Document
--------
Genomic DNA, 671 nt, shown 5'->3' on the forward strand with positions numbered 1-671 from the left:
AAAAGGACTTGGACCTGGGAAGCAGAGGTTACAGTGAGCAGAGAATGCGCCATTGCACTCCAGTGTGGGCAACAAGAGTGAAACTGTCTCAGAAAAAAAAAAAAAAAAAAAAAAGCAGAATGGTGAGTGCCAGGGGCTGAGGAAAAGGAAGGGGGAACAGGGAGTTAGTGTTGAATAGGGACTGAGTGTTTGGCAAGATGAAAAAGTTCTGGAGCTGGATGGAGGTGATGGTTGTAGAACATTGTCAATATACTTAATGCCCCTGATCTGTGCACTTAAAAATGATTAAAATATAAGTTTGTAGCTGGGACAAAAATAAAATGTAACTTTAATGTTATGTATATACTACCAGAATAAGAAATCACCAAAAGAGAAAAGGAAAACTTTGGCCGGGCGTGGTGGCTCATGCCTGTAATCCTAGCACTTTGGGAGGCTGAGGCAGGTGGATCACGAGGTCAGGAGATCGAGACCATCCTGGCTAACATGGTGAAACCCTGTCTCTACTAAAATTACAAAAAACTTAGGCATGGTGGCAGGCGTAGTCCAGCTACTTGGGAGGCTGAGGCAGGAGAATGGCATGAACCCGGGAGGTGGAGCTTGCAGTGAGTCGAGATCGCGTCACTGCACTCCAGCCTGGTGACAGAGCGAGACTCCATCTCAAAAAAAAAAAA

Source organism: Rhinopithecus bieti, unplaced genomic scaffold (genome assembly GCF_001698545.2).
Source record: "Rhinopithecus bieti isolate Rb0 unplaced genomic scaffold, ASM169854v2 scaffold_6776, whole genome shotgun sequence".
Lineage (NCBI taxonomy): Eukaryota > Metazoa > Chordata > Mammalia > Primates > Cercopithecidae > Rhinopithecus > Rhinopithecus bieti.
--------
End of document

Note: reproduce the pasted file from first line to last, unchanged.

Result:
Genomic DNA, 671 nt, shown 5'->3' on the forward strand with positions numbered 1-671 from the left:
AAAAGGACTTGGACCTGGGAAGCAGAGGTTACAGTGAGCAGAGAATGCGCCATTGCACTCCAGTGTGGGCAACAAGAGTGAAACTGTCTCAGAAAAAAAAAAAAAAAAAAAAAAGCAGAATGGTGAGTGCCAGGGGCTGAGGAAAAGGAAGGGGGAACAGGGAGTTAGTGTTGAATAGGGACTGAGTGTTTGGCAAGATGAAAAAGTTCTGGAGCTGGATGGAGGTGATGGTTGTAGAACATTGTCAATATACTTAATGCCCCTGATCTGTGCACTTAAAAATGATTAAAATATAAGTTTGTAGCTGGGACAAAAATAAAATGTAACTTTAATGTTATGTATATACTACCAGAATAAGAAATCACCAAAAGAGAAAAGGAAAACTTTGGCCGGGCGTGGTGGCTCATGCCTGTAATCCTAGCACTTTGGGAGGCTGAGGCAGGTGGATCACGAGGTCAGGAGATCGAGACCATCCTGGCTAACATGGTGAAACCCTGTCTCTACTAAAATTACAAAAAACTTAGGCATGGTGGCAGGCGTAGTCCAGCTACTTGGGAGGCTGAGGCAGGAGAATGGCATGAACCCGGGAGGTGGAGCTTGCAGTGAGTCGAGATCGCGTCACTGCACTCCAGCCTGGTGACAGAGCGAGACTCCATCTCAAAAAAAAAAAA

Source organism: Rhinopithecus bieti, unplaced genomic scaffold (genome assembly GCF_001698545.2).
Source record: "Rhinopithecus bieti isolate Rb0 unplaced genomic scaffold, ASM169854v2 scaffold_6776, whole genome shotgun sequence".
Lineage (NCBI taxonomy): Eukaryota > Metazoa > Chordata > Mammalia > Primates > Cercopithecidae > Rhinopithecus > Rhinopithecus bieti.